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Asia, Mideast last in press freedom


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China ranks poorly for press freedom.
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(CNN) -- East Asian and Middle Eastern nations rank as the worst in the world for press freedom while northern European countries such as Denmark were the best, according to a report released Wednesday by media organization Reporters Without Borders.

North Korea, Myanmar, Vietnam and China were in the bottom 10 of the list of 167 nations in the latest annual review by the Paris, France-based group.

"In these countries, an independent media either does not exist or journalists are persecuted and censored on a daily basis. Freedom of information and the safety of journalists are not guaranteed," the group said.

A recent fact-finding mission to North Korea found journalists there were forced to serve the personality cult of dictator Kim Jong Il and "dozens of reporters had been ''re-educated' for minor professional "errors."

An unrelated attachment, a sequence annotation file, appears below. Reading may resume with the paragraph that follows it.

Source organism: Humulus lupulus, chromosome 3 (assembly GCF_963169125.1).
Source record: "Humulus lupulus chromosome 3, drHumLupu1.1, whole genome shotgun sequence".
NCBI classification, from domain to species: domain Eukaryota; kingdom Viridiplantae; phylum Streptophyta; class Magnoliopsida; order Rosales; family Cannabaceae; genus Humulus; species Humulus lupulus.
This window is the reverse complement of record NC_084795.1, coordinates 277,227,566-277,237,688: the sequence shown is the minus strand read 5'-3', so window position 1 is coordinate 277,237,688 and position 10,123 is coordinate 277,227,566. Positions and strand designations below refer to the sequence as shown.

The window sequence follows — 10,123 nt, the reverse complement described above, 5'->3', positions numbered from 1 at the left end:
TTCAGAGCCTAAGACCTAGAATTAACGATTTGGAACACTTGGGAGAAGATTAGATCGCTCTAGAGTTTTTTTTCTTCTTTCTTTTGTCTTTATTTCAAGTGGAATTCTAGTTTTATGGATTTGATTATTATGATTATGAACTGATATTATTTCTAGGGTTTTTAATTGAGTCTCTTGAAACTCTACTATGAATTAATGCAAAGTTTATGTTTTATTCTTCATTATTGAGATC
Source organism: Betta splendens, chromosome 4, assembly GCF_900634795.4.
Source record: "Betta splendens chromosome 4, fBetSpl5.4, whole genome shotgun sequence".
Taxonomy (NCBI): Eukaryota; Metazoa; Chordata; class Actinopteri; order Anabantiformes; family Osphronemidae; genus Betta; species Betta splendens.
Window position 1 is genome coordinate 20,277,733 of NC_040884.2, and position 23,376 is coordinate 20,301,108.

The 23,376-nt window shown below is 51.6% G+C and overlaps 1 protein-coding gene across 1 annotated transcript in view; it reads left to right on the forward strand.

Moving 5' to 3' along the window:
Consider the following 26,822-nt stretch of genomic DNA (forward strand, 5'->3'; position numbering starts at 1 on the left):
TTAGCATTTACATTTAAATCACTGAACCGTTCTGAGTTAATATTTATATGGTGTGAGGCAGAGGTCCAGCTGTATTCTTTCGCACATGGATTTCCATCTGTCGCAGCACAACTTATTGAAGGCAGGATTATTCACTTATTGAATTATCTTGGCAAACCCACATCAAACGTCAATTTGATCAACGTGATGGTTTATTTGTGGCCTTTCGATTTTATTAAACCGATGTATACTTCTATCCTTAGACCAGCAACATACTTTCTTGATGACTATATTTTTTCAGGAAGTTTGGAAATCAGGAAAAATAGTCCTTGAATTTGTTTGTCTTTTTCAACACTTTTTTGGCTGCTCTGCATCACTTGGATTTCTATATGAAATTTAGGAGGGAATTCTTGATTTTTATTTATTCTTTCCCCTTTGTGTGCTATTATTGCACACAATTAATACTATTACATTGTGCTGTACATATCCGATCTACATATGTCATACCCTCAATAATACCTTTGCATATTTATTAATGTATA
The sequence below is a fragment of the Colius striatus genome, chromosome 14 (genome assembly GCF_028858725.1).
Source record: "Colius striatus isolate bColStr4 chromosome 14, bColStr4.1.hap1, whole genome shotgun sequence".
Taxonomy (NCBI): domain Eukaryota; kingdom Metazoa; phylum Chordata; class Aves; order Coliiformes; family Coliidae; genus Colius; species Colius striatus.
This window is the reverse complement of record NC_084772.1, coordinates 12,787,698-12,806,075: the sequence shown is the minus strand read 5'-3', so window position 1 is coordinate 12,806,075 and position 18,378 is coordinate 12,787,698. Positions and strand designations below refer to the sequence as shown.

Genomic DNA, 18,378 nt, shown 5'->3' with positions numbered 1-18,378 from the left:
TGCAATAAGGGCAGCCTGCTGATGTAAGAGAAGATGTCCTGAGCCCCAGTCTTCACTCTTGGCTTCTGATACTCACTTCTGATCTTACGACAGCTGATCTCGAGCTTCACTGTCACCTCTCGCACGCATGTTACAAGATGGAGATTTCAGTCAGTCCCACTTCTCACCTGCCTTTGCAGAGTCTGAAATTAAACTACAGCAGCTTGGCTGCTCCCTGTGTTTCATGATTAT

Other nations in the bottom 10 were Cuba, Turkmenistan, Saudi Arabia, Iran, Eritrea and Nepal.

What was also surprising, however, was the poor performance of Western democratic nations such as Australia and the United States which ranked 41st and 22nd respectively.

The media watchdog slammed Canberra for its policies restricting media access to asylum seekers being held in the nation's detention camps.

The report pointed to the January 2002 arrest of an Australian Broadcasting Corporation reporter who was charged with trespass while trying to report on hunger-strikers the Woomera Detention Center in South Australia.

Legal action by corporations to try and force reporters and news organizations to reveal story sources was also attacked.

Referring to the United States, "violations of the privacy of sources, persistent problems in granting press visas and the arrest of several journalists during anti-Bush demonstrations" were responsible for the lower ranking there.

Denmark, Finland, Ireland, Iceland, the Netherlands and Norway were the best nations for media freedoms, the report said.


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